If it is broken, why won't we fix it? Discovering that there are other ways of finding facts other than journalism.
Journalism is a strange profession that has an uncanny knack of never understanding when it is being played.
A faded actor curses during a fading awards show -- a canned event used as a marketing tool to promote products (in this case, theatre plays), and he gets way too much press coverage for it, even though the ratings for the show are down to almost nothing.
A cheap and easy publicity stunt that requires no talent? Of course it is. It is not actually newsworthy in that it affects no one.
How many homeless people curse at passersby on the streets, and everyone ignores those people because it is too frightening to contemplate how easy it is to join their ranks?
Robert DeNiro's outburst didn't impress me. If a homeless man uttered the same words, I could not just understand why he said it, but agree with him.
DeNiro is a rich old fat cat who had his day. He can rail against a president all he wants, but he has free time on his hands, had a sterling career, and has clout and pull; so instead of hurling empty words that actually reach no one who is without a home -- or cannot watch the Tonys because they are being abused at home by a maniac he or she is related to and is a hostage in a democracy -- why doesn't he do something real, as in do something that would show tangible and real results?
Because he is just going through the motions that had an impact in a bygone era.
Once upon a time, that would have been controversial and shocking. Journalists would pick up on it, and report it, and there would be pundits debating it, meaning people on the street would debate it, too.
Except these days, it is white noise, and people forget all about it, as they should.
Journalism lost its humanity a long time ago. It used to tell you about the dangers that were not always obvious, but when it sounded the alarm, it made a difference.
The news didn't hurl insults at people in power. They didn't swear. They provided facts and witnesses, and those were what told the story and outlined the dangers without the melodrama, and the "look at me!" nonsense that is all the rage these days.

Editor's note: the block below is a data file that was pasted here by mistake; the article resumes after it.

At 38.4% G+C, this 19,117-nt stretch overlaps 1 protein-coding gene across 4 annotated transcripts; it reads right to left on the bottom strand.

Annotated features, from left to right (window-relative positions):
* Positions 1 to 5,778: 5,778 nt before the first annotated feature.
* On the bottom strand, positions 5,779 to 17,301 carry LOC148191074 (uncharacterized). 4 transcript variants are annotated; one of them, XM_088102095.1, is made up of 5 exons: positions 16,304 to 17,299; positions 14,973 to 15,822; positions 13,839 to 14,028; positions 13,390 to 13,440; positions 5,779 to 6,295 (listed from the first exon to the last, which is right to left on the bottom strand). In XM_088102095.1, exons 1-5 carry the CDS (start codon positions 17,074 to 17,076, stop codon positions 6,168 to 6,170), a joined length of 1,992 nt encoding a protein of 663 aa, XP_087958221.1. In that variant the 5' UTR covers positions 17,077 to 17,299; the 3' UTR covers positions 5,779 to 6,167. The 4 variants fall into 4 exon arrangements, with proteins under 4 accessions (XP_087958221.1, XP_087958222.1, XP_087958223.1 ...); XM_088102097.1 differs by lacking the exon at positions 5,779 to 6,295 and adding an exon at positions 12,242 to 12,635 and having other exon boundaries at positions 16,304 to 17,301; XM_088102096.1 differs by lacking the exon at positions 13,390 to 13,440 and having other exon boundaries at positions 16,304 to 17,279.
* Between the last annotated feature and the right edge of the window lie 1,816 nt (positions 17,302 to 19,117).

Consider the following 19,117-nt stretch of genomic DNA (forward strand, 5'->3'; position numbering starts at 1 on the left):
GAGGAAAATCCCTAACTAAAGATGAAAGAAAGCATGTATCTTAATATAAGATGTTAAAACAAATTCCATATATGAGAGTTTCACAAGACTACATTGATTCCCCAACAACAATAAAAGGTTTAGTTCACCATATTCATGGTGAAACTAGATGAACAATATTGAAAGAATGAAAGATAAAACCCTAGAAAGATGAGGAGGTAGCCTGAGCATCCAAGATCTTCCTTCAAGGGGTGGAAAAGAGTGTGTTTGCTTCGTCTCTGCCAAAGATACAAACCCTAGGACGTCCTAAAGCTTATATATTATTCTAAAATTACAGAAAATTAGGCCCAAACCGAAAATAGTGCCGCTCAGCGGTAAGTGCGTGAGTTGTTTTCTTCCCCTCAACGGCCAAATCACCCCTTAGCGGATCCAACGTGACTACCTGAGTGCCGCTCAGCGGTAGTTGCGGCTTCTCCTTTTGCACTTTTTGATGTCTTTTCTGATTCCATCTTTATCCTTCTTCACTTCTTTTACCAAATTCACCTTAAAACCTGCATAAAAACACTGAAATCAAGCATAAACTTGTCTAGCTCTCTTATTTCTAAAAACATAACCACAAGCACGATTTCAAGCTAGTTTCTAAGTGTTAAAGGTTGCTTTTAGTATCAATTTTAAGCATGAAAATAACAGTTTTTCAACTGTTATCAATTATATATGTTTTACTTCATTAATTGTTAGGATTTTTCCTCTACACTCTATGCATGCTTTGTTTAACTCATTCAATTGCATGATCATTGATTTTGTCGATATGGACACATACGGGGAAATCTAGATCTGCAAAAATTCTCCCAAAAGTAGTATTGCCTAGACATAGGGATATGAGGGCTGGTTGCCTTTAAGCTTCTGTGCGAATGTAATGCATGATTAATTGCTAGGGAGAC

Journalism is broken because it started to look for cheap and easy options, and then when the Internet came, anyone could do it, and so, journalists began to compete with the rest of society.
They got lost in the white noise they helped create by taking the easy route.
I don't care what wealthy Establishment actors think. They have their publicists, lawyers, maids, lovers, and assistants clean up their messes as they live in a bubble the vast majority of people will never see.
There are kids right now who don't get fed, and if they do, it is through a school program, but once school is out, so is their regular meal.
I care what they think and think about themselves.
Journalism is broken because they ignore those kinds of uncomfortable tragedies that we have become immune to because we lose our focus because the press tells us how important the cursing of has-been actors is to know.
We have so few facts to guide us. How many homeless people are in your city? How many beds at the shelters? How many sick people are walking around getting worse because they actually have no idea they have cancer or HIV, and have small children who will lose their parent because they are asymptomatic and are letting something critical get away from them?
Journalism failed society. The never tell you where they really get their information: usually, a press release someone passes out to them.
But we go through the motions because once upon a time, journalism used to be a thing, and it has become a habit that has no core anymore.
So why do we go through those motions?
Did you tune out because the news never spoke to you? Was it because they never understood people with your skin colour, gender, age, sexual orientation, or economic status?
Did it ever occur to you that perhaps journalism had the monopoly on that kind of information dissemination?
I did. I did because I was a journalist who went into the profession for one reason: to conduct experiments in order to study the profession.
And I saw the deficits. I would pitch certain articles, with some kinds of stories always getting shot down because it didn't fit with the perception of reality outlets wanted to portray.
After I spent years in the industry, I left to write books about the problems, and until a year or so ago, I always had an idea that journalism could be fixed.
But not anymore. It cannot be fixed.
Because it is a monopoly of sorts.
So then I started thinking about creating an alternative to it. Something fresh and made from scratch. As an artist, I do not take someone else's artwork and tweak it in order to "fix" it.
I make my own creations; and so, the revelation hit me: if I don't meddle in other people's work, then I shouldn't try the same with journalism.
We have seen the results of that kind of interference.